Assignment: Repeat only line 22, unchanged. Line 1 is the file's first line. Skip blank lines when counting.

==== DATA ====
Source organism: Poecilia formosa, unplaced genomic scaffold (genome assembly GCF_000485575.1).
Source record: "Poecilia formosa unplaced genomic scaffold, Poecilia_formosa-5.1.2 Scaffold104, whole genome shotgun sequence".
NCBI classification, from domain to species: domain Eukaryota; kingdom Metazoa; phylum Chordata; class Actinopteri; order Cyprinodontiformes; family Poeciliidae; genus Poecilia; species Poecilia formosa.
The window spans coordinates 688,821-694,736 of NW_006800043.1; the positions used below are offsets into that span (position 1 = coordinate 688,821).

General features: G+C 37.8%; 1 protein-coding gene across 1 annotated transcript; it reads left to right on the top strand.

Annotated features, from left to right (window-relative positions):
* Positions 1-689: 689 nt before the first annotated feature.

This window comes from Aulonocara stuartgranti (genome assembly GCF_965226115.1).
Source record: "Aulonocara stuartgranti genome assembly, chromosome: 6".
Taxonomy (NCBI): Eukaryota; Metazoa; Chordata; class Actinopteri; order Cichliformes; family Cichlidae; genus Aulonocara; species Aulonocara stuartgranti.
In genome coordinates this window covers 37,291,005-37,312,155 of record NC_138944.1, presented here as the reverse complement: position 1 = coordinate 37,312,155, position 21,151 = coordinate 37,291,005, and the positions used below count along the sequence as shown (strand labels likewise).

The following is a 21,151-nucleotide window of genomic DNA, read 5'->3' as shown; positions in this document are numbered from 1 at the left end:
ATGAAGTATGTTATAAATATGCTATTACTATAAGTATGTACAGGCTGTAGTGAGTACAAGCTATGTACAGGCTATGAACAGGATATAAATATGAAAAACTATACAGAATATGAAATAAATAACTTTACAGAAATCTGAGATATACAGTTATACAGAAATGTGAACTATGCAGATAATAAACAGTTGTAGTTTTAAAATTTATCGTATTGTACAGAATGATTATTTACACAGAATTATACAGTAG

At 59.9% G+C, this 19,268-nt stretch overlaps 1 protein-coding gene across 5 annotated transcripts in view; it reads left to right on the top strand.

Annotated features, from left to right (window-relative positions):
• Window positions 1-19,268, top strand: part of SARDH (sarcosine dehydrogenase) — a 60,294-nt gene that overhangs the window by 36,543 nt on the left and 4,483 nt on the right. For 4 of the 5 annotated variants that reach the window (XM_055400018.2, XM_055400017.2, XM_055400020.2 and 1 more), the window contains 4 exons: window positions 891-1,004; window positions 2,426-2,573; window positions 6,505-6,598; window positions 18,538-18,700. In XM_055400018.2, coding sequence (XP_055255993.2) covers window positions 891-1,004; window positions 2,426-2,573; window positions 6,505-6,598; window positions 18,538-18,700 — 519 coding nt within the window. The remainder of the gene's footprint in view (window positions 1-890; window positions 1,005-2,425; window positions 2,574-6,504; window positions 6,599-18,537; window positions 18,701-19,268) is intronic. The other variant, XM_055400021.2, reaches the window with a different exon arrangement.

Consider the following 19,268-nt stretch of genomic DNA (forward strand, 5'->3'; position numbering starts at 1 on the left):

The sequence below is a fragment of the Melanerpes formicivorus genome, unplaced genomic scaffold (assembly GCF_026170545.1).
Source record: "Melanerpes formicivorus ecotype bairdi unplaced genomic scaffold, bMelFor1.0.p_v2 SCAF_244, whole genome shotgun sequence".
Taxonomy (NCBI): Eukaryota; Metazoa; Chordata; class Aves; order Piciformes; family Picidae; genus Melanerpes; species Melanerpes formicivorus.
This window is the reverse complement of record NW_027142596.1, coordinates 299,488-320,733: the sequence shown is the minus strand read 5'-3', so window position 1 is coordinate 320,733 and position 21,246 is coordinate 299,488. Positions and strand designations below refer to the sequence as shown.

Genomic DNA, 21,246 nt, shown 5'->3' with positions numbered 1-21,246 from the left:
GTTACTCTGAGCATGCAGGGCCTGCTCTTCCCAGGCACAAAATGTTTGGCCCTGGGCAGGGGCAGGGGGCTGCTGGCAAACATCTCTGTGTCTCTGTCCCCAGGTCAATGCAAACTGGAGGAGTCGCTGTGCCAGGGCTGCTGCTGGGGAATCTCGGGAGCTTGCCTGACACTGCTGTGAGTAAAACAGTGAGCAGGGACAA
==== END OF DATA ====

Genomic DNA, 21,246 nt, shown 5'->3' with positions numbered 1-21,246 from the left: